It isn’t just the graduates that are suffering at the hands of a crippling student loan debt industry. New evidence indicates that the toll it is taking is quickly spreading beyond a personal crisis and one of, what could be, global proportions.
Lending and Borrowing
The problem with the student loan debt industry isn’t just about the near trillion dollars that is currently owed, but that the rate of default rises each month with more people succumbing to insolvency over repaying their loan. With that rise in default comes unpaid lenders, who turn to increasing rates to cover their losses. As the cycle continues in a negative feedback loop the graduates become strained, the lenders become strained, the chance at loans for future borrowers becomes strained and nothing positive is resulting from borrowing in the future.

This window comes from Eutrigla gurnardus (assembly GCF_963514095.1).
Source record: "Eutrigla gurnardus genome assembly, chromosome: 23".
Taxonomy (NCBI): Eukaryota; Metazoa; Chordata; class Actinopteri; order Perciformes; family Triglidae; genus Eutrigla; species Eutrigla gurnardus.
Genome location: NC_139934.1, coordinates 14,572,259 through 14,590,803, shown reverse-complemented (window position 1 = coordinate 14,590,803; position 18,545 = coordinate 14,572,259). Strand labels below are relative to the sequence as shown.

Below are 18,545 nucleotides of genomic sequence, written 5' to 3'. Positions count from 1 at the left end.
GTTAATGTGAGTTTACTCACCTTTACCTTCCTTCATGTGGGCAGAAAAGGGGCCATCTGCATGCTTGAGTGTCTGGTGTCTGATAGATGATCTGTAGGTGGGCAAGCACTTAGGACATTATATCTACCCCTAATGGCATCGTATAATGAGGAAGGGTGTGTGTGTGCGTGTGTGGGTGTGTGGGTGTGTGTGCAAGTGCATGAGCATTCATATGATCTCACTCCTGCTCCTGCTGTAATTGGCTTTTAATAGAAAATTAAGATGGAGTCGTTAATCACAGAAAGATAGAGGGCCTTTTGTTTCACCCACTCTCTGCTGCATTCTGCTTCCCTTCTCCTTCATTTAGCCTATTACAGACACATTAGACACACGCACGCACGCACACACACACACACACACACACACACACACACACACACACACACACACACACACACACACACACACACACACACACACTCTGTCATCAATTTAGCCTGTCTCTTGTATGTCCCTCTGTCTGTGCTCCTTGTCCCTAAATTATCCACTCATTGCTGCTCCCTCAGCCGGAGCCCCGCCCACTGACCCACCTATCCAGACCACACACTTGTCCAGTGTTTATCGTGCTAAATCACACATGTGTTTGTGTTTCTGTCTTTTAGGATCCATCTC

Whether a borrower is stuck in debt default or actually lucky enough to be sustaining their payments each month, statistics show that there has been a significant reduction in new applications for home mortgages and car loans. Essentially, more people are finding they cannot afford loans for cars and homes. If this trend continues, we could see increased rates for both of these types of loans so that lenders can attempt to profit.